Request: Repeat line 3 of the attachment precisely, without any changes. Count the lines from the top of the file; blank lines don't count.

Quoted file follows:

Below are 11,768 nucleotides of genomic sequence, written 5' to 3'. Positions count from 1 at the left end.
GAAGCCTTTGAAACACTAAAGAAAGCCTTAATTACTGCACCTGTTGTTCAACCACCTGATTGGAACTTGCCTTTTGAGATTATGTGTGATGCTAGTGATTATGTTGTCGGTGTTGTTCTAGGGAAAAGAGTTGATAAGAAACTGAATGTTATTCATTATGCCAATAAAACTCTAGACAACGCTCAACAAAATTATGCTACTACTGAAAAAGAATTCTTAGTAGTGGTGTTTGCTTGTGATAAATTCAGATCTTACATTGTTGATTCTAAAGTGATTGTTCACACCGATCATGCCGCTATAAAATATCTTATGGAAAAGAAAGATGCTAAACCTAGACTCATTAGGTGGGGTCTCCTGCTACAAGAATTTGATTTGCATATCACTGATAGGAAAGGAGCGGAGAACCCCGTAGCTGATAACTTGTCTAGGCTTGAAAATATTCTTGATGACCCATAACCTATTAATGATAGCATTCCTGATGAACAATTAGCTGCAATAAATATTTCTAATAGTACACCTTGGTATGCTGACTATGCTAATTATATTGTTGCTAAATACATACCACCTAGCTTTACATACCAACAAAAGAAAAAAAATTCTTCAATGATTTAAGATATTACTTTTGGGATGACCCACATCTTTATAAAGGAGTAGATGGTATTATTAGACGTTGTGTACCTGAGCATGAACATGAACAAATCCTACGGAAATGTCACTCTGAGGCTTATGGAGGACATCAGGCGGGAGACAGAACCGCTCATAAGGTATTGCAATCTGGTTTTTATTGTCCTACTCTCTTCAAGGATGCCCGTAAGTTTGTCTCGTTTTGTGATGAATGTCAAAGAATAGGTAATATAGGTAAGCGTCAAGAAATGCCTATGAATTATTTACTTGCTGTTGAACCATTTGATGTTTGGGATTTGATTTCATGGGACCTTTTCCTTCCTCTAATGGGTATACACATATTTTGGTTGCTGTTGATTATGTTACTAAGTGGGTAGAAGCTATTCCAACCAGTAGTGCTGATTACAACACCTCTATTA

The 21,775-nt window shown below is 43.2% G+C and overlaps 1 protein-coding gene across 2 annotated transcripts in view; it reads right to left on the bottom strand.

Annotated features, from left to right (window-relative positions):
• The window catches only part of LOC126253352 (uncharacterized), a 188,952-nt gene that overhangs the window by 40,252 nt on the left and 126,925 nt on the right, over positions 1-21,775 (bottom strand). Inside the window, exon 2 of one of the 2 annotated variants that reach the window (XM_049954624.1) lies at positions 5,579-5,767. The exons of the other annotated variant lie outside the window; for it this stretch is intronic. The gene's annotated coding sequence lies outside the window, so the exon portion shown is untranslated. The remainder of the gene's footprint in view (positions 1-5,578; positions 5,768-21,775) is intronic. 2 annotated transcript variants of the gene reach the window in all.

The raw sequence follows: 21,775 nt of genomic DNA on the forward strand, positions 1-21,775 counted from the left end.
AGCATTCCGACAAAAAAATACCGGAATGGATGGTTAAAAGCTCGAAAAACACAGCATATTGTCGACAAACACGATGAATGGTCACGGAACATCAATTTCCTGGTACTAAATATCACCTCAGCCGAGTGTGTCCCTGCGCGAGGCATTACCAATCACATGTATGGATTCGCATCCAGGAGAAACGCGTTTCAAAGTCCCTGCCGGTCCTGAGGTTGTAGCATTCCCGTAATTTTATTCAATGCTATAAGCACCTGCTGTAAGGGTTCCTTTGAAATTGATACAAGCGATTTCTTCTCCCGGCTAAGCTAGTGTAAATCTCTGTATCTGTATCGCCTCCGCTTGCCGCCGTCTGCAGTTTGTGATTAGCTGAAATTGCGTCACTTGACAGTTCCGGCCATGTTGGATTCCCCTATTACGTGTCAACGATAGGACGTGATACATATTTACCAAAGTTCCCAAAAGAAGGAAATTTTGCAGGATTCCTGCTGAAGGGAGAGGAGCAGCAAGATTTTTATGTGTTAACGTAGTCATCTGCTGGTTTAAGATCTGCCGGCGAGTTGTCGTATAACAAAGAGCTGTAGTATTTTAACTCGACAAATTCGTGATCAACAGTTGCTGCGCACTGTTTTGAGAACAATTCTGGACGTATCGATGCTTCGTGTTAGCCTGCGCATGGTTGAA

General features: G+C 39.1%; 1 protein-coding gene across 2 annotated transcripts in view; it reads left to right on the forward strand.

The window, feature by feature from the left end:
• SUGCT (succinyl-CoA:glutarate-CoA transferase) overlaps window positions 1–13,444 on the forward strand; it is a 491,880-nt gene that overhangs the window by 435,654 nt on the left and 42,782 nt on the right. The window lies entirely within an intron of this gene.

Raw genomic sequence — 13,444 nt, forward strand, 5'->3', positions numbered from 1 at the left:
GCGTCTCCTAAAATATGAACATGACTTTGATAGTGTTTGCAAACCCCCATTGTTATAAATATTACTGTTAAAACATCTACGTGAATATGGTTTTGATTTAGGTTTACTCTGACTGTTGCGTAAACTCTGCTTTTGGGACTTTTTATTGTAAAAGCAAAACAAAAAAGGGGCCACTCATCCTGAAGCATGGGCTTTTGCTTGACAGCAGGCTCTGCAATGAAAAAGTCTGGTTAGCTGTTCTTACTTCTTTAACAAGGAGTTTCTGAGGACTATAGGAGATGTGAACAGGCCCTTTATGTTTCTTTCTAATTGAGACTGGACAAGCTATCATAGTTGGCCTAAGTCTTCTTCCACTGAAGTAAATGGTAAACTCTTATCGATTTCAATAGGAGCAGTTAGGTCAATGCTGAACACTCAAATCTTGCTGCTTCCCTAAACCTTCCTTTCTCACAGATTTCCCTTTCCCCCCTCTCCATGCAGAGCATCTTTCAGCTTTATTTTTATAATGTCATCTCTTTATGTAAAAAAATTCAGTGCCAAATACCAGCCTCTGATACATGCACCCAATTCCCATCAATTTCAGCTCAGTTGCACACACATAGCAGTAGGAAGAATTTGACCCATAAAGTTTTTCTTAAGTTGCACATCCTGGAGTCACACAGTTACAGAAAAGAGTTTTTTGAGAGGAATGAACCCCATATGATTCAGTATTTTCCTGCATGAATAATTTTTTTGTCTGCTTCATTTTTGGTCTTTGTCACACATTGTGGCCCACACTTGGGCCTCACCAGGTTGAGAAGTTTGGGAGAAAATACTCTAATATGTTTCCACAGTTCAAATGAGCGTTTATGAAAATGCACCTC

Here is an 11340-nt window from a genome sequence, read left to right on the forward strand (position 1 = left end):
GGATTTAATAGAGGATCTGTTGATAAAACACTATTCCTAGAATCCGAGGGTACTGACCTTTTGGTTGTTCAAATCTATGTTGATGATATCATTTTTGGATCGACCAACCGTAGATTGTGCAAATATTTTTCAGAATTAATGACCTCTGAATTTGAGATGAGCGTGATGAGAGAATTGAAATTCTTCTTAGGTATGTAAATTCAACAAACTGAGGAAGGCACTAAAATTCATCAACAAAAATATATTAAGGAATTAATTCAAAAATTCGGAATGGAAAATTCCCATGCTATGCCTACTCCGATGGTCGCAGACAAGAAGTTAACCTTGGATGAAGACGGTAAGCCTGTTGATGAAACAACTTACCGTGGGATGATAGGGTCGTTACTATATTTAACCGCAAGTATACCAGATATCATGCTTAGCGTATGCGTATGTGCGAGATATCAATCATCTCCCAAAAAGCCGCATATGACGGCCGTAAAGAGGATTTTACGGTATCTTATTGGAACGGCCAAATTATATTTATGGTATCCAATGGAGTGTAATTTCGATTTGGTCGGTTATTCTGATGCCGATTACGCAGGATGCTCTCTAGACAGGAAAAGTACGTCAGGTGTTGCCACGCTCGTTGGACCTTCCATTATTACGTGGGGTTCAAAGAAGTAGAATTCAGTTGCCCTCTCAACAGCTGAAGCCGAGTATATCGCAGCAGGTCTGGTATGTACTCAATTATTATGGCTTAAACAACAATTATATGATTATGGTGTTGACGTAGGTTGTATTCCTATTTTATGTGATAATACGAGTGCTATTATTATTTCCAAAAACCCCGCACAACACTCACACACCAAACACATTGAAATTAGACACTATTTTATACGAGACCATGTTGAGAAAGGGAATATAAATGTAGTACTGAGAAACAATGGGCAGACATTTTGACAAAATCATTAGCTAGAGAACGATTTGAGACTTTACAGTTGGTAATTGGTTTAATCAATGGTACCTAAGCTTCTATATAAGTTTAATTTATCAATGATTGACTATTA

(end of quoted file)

The 21,775-nt window shown below is 43.2% G+C and overlaps 1 protein-coding gene across 2 annotated transcripts in view; it reads right to left on the bottom strand.